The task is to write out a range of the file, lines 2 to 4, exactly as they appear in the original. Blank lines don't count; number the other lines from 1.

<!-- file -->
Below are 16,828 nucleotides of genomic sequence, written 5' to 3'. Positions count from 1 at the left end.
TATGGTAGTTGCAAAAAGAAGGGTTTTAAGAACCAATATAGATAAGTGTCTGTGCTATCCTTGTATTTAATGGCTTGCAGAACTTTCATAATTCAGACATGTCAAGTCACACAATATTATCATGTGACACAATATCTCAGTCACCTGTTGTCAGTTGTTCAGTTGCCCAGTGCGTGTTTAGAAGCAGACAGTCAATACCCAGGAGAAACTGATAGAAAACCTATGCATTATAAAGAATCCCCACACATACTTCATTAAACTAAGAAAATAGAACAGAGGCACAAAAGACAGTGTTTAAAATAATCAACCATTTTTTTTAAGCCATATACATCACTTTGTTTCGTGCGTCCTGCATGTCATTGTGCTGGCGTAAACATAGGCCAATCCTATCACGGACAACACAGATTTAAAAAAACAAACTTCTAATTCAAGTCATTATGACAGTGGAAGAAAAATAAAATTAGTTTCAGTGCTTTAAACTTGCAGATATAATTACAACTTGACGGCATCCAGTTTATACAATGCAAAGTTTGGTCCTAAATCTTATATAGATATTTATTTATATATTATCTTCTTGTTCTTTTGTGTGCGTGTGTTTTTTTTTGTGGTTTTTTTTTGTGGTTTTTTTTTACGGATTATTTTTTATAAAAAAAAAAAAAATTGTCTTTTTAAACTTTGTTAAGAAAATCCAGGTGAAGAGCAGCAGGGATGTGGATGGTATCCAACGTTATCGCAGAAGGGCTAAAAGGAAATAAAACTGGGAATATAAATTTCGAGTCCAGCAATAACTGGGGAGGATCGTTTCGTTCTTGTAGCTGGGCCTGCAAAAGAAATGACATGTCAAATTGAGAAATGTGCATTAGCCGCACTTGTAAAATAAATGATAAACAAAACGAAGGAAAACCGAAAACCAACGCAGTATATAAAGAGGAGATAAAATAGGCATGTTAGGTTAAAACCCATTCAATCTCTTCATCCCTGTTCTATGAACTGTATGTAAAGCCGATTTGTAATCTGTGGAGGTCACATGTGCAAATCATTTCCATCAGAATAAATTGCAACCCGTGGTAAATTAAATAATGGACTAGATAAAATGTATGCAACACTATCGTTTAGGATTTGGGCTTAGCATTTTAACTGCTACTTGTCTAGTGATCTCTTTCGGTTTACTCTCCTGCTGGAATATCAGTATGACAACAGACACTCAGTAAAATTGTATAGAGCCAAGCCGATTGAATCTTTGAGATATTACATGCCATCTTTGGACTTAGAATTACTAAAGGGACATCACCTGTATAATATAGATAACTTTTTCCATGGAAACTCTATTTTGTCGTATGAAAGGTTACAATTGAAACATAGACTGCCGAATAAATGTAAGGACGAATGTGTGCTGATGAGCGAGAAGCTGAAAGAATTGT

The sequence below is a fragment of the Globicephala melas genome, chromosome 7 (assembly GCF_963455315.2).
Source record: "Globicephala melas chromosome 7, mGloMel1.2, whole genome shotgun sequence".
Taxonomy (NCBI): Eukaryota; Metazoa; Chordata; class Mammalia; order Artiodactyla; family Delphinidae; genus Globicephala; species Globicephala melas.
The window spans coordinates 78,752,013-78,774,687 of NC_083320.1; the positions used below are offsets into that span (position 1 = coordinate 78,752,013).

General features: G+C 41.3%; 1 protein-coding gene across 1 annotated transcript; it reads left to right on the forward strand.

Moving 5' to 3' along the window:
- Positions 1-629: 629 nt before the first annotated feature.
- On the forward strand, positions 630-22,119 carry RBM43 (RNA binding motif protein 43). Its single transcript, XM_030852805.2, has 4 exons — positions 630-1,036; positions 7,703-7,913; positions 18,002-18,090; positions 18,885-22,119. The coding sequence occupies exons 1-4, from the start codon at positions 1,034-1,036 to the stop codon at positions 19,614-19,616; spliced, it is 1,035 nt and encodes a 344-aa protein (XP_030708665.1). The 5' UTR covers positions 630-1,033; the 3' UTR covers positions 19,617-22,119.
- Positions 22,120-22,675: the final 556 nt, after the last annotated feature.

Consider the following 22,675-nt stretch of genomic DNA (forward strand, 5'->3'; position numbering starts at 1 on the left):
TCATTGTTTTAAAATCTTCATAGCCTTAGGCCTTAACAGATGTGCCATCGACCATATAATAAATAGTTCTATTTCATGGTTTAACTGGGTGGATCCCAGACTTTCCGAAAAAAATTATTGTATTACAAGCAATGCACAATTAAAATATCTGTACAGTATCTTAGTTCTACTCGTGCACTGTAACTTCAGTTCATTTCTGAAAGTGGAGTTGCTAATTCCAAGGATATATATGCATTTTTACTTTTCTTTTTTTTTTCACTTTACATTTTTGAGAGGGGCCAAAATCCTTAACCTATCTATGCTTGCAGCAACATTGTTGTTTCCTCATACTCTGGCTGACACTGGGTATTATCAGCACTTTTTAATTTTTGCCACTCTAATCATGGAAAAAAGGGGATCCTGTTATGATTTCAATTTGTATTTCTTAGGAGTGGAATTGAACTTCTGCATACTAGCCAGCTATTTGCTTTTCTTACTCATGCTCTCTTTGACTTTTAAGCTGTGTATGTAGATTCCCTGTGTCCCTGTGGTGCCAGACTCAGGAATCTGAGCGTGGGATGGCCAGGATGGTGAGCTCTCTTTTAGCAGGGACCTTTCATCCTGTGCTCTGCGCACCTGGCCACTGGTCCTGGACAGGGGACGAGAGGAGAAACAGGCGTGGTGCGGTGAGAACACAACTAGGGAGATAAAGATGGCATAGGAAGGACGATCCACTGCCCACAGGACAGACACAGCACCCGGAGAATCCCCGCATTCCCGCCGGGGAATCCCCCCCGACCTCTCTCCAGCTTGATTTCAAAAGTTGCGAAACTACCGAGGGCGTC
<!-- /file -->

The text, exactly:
TATGGTAGTTGCAAAAAGAAGGGTTTTAAGAACCAATATAGATAAGTGTCTGTGCTATCCTTGTATTTAATGGCTTGCAGAACTTTCATAATTCAGACATGTCAAGTCACACAATATTATCATGTGACACAATATCTCAGTCACCTGTTGTCAGTTGTTCAGTTGCCCAGTGCGTGTTTAGAAGCAGACAGTCAATACCCAGGAGAAACTGATAGAAAACCTATGCATTATAAAGAATCCCCACACATACTTCATTAAACTAAGAAAATAGAACAGAGGCACAAAAGACAGTGTTTAAAATAATCAACCATTTTTTTTAAGCCATATACATCACTTTGTTTCGTGCGTCCTGCATGTCATTGTGCTGGCGTAAACATAGGCCAATCCTATCACGGACAACACAGATTTAAAAAAACAAACTTCTAATTCAAGTCATTATGACAGTGGAAGAAAAATAAAATTAGTTTCAGTGCTTTAAACTTGCAGATATAATTACAACTTGACGGCATCCAGTTTATACAATGCAAAGTTTGGTCCTAAATCTTATATAGATATTTATTTATATATTATCTTCTTGTTCTTTTGTGTGCGTGTGTTTTTTTTTGTGGTTTTTTTTTGTGGTTTTTTTTTACGGATTATTTTTTATAAAAAAAAAAAAAATTGTCTTTTTAAACTTTGTTAAGAAAATCCAGGTGAAGAGCAGCAGGGATGTGGATGGTATCCAACGTTATCGCAGAAGGGCTAAAAGGAAATAAAACTGGGAATATAAATTTCGAGTCCAGCAATAACTGGGGAGGATCGTTTCGTTCTTGTAGCTGGGCCTGCAAAAGAAATGACATGTCAAATTGAGAAATGTGCATTAGCCGCACTTGTAAAATAAATGATAAACAAAACGAAGGAAAACCGAAAACCAACGCAGTATATAAAGAGGAGATAAAATAGGCATGTTAGGTTAAAACCCATTCAATCTCTTCATCCCTGTTCTATGAACTGTATGTAAAGCCGATTTGTAATCTGTGGAGGTCACATGTGCAAATCATTTCCATCAGAATAAATTGCAACCCGTGGTAAATTAAATAATGGACTAGATAAAATGTATGCAACACTATCGTTTAGGATTTGGGCTTAGCATTTTAACTGCTACTTGTCTAGTGATCTCTTTCGGTTTACTCTCCTGCTGGAATATCAGTATGACAACAGACACTCAGTAAAATTGTATAGAGCCAAGCCGATTGAATCTTTGAGATATTACATGCCATCTTTGGACTTAGAATTACTAAAGGGACATCACCTGTATAATATAGATAACTTTTTCCATGGAAACTCTATTTTGTCGTATGAAAGGTTACAATTGAAACATAGACTGCCGAATAAATGTAAGGACGAATGTGTGCTGATGAGCGAGAAGCTGAAAGAATTGT

The sequence below is a fragment of the Globicephala melas genome, chromosome 7 (assembly GCF_963455315.2).
Source record: "Globicephala melas chromosome 7, mGloMel1.2, whole genome shotgun sequence".